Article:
So often people become managers without any development or training on how to do that. Asserting authority in an inspirational way and providing a work environment that engenders teamwork and mutual respect is a quite different goal from being a good sales person or developing the best work product possible. If your company provides coaches, mentors or training and development coursework, make sure you take advantage of these. It sounds like your old boss would be a great mentor – and friend – to help you in your new role.

Most of all, I would encourage you to work on making adjustments in your communication. It sounds like the biggest element of that would be based on making sure your communication is direct and level rather than subservient and supplicating. Apologies are for instances when you have made a mistake or done something wrong and are the last type of communication to use when you are in a position of authority and leadership. There are numerous sections of SPEAK EASY, The Communication Guide for Career and Life Success that could be very helpful to you. Here is a selection from SPEAK EASY that is exactly relevant to the description you have given.

Subservience Is For Puppy Dogs

Margaret is the Senior Vice President of Strategic Planning for an international financial services firm. She’s loved by everyone in her firm and always looks for ways to make people’s lives easier and better.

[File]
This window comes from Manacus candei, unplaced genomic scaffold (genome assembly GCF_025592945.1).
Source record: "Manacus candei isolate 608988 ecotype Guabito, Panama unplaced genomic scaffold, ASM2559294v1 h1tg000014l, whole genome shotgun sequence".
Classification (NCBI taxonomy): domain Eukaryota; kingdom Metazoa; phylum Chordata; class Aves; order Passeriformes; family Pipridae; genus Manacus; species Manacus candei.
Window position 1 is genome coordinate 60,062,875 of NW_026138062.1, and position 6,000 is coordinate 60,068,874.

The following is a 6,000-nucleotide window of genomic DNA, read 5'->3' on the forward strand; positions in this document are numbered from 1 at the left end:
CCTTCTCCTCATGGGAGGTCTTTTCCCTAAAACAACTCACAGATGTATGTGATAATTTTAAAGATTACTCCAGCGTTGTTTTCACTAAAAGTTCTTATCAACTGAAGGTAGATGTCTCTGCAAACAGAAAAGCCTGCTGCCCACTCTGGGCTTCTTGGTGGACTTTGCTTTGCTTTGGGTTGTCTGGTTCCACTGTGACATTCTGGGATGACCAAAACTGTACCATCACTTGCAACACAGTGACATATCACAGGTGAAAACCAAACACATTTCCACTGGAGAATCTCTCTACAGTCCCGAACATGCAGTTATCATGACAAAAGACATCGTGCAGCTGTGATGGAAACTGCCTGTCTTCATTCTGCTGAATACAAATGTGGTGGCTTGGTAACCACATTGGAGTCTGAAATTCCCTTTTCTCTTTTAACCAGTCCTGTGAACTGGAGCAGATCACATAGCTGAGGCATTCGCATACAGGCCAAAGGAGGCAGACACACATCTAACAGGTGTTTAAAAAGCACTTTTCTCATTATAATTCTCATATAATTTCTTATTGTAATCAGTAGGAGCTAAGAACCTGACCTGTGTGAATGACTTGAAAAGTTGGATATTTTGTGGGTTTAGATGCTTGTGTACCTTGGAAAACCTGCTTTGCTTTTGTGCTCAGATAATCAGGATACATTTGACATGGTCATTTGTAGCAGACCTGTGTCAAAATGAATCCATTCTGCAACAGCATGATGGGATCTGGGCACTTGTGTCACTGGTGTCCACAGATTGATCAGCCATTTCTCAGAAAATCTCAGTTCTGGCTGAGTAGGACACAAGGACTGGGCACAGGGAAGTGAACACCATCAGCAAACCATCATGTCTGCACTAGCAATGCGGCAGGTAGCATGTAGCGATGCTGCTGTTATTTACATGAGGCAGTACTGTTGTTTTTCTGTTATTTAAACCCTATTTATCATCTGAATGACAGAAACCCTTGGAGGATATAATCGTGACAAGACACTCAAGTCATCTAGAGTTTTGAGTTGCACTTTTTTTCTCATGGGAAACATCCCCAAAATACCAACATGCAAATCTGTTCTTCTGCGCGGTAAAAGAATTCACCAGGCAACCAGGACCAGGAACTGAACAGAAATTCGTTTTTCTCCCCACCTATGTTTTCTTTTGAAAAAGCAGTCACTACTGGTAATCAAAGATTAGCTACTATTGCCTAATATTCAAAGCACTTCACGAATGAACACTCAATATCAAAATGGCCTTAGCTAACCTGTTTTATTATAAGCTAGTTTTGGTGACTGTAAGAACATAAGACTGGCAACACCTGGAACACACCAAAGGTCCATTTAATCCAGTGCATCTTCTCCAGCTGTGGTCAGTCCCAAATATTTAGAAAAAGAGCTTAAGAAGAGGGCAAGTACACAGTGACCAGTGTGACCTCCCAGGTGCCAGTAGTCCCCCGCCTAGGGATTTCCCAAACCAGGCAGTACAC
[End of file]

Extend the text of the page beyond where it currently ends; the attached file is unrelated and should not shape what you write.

Margaret frequently works longer hours than her colleagues and the people who work for her. She rarely takes all of the vacation she’s entitled to annually. Margaret is seen as indispensable. She’s known for never saying no to anyone’s requests no matter how high or low their position in the organization or in which department they work. She solicits input from others without asserting her views. She asks permission rather than states her goals and desires. She apologizes frequently without having committed offenses.

Everyone adores her sense of humor and good nature. Because of her dedication, loyalty, friendliness and availability to all, it’s difficult to criticize Margaret. Yet, for some reason, Margaret is ill at ease in her workplace. She sees that others often take advantage of her and frequently her super heroic efforts aren’t even appreciated. She feels that she lacks an executive presence. Even though she’s quite happy in her current role and seeks no higher position, she’d still liked to be respected and appreciated on a different level than she senses currently exists. She’d also like to remain as dedicated without feeling frequently so exhausted, and at times being burnt-out.

What’s going on here is simple. Margaret sees herself below others. She always puts her views second even when hers is the voice of authority. Her wonderful qualities that are admired and respected become warped by the fact that she never sees herself as equal or entitled. She’s always trying to gain approval rather than focus on contributing her expertise. She’s reticent to take credit. The most astonishing and positive element of all of this is that Margaret is highly confident and passionate about both her work and her level of expertise. She knows how smart she is and knows how much she has to contribute. She provides us with an excellent representative example of the negative results of subservient communication.